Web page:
In essence, TUPE applies where there is a ‘relevant transfer’. The 2006 Regulations clarified complicated case law to determine that a relevant transfer means the ‘transfer of an economic entity which retains its identity’. In determining whether this has happened, the courts take into account factors such as:
the type of undertaking being transferred;
whether any tangible assets (buildings, moveable property etc) are transferred;
whether any intangible assets are transferred and the extent of their value;
whether the majority of the employees are taken on by the new employer;
whether any customers are transferred;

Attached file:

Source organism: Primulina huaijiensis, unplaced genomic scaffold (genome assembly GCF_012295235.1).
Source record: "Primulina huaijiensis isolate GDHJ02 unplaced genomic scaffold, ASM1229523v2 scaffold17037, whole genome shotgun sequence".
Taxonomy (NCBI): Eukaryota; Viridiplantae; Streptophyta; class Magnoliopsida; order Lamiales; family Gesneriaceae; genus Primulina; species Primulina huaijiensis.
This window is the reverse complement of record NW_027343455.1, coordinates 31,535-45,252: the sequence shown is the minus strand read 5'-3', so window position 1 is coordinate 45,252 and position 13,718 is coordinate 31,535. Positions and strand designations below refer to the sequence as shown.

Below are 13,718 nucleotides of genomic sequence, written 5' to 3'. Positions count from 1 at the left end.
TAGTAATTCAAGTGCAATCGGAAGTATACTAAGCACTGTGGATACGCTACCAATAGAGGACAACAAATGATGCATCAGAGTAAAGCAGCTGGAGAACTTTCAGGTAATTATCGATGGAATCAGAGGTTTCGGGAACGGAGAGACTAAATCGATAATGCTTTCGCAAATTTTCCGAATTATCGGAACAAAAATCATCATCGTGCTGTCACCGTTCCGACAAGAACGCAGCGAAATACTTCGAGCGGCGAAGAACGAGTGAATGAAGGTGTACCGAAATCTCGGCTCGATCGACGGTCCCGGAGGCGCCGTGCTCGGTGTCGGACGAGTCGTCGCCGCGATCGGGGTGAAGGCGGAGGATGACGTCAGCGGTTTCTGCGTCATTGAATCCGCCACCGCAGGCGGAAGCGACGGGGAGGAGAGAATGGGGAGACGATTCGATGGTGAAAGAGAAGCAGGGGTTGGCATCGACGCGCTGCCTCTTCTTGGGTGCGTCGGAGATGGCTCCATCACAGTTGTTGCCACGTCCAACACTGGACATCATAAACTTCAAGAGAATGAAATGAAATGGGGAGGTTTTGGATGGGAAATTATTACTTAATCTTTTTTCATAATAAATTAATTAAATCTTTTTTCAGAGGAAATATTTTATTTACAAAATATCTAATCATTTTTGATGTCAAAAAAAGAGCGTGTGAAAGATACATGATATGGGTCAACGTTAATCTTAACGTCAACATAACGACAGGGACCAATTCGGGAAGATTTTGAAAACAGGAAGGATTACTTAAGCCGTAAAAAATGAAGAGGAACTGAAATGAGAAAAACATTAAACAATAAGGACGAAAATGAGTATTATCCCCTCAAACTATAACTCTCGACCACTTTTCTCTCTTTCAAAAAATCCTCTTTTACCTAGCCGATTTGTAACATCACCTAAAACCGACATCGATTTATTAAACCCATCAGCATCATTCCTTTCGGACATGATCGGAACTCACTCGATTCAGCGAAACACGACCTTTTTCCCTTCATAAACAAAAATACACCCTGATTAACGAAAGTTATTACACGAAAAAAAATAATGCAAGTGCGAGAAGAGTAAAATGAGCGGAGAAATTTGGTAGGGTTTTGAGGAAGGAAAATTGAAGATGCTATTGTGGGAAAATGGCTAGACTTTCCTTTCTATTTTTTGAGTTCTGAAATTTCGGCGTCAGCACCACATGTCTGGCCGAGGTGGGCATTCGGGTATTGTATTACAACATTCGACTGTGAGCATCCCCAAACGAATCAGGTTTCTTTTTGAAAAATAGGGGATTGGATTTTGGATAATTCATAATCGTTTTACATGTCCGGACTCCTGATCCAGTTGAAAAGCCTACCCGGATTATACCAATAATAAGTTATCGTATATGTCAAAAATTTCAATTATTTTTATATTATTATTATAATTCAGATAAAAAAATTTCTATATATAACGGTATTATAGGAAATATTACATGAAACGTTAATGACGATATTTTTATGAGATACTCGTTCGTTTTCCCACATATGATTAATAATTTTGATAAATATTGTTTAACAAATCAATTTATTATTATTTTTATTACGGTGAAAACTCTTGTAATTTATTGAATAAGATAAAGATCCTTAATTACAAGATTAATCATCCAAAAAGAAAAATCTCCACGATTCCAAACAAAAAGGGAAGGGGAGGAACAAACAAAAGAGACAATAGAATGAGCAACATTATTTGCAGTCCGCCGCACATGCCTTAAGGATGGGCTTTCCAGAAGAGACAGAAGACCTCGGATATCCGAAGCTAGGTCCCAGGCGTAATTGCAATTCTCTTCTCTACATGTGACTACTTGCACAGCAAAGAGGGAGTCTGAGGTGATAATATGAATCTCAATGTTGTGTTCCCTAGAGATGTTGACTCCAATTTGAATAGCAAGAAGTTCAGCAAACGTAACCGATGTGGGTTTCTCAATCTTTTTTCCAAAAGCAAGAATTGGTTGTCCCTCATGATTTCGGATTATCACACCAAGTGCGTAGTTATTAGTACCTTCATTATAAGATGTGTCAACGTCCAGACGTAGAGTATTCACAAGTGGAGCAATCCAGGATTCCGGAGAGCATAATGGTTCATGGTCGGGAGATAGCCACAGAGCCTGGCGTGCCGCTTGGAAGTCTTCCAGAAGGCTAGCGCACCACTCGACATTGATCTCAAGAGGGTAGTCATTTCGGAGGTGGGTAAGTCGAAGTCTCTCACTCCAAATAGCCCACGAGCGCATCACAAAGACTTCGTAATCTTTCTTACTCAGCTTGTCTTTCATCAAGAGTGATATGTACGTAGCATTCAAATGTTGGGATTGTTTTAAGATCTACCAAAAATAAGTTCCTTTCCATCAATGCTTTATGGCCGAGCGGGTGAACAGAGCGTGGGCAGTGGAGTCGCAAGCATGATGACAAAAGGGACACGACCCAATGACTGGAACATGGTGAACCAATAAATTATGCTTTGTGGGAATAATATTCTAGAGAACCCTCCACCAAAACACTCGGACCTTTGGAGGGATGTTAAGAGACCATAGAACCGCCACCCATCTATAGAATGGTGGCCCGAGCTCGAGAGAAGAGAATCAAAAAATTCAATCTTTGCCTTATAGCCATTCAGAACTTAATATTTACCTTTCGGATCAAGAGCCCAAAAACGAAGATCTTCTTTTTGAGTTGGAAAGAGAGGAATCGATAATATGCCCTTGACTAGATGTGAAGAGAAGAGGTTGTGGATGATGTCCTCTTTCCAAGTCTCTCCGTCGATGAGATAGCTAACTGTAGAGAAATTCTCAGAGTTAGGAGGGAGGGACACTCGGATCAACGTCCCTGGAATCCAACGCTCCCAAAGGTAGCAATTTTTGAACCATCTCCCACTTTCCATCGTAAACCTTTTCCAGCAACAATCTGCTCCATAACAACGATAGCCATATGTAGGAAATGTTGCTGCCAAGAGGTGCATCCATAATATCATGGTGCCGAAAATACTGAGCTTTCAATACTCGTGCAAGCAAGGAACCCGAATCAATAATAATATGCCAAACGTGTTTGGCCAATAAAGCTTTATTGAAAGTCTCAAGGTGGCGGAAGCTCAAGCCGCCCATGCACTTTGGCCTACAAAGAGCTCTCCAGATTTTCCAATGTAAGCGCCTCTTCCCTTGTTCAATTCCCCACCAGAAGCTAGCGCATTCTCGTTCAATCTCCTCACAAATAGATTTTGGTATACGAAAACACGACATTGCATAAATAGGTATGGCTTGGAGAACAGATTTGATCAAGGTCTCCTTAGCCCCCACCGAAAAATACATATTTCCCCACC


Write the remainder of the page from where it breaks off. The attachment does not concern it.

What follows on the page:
the degree of similarity between the activities carried on before and after the transfer;
the period for which the activities were suspended, if any.
The question of exactly when TUPE does and does not apply is a very complex one. If you think a transaction you are involved in might be covered by TUPE you should always take specialist legal advice. Virtually all service provision changes are covered so it is safe to assume that TUPE applies to most outsourcing without the need for protracted legal argument. However, because of the uncertainty surrounding when TUPE applies, it is common for this issue to be regulated by contract.